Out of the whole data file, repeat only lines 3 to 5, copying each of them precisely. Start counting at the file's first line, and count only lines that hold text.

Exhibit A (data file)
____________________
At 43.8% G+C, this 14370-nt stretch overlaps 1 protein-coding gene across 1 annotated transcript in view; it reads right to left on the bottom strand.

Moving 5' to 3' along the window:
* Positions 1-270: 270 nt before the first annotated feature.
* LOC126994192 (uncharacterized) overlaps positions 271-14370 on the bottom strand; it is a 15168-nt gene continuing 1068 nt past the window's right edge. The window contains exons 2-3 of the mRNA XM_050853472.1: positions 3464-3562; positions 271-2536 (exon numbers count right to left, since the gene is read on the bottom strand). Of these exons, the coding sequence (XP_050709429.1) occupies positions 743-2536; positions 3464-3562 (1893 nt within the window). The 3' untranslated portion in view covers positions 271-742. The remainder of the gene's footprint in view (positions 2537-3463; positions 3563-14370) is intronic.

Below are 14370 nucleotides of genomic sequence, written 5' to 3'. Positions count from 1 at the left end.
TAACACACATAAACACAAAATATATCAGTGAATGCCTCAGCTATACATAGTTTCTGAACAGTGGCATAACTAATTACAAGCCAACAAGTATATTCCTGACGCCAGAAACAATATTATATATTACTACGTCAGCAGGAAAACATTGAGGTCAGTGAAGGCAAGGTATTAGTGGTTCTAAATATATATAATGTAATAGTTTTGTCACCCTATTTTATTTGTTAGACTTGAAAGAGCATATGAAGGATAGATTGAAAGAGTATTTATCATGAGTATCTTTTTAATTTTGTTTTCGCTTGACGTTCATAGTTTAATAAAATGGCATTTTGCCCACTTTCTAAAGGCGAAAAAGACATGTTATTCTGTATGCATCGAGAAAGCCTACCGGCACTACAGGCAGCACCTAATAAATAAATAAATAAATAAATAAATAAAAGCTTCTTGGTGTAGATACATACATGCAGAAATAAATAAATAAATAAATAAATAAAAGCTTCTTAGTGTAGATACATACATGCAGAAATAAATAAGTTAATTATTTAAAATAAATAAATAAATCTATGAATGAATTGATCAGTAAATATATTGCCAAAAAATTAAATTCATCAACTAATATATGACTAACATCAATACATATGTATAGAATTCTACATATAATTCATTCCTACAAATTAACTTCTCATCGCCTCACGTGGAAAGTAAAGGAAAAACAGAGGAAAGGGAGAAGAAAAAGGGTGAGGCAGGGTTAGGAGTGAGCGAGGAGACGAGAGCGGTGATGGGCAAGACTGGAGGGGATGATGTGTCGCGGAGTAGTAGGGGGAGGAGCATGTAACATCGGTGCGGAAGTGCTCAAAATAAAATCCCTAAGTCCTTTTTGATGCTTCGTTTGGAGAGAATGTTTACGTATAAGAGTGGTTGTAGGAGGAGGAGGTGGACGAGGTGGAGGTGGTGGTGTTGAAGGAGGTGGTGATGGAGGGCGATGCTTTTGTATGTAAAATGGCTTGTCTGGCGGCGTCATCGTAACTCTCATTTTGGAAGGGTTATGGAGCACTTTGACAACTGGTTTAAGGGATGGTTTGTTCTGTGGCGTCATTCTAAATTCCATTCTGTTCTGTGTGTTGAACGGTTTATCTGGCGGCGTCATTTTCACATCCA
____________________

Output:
* Positions 1-270: 270 nt before the first annotated feature.
* LOC126994192 (uncharacterized) overlaps positions 271-14370 on the bottom strand; it is a 15168-nt gene continuing 1068 nt past the window's right edge. The window contains exons 2-3 of the mRNA XM_050853472.1: positions 3464-3562; positions 271-2536 (exon numbers count right to left, since the gene is read on the bottom strand). Of these exons, the coding sequence (XP_050709429.1) occupies positions 743-2536; positions 3464-3562 (1893 nt within the window). The 3' untranslated portion in view covers positions 271-742. The remainder of the gene's footprint in view (positions 2537-3463; positions 3563-14370) is intronic.

Below are 14370 nucleotides of genomic sequence, written 5' to 3'. Positions count from 1 at the left end.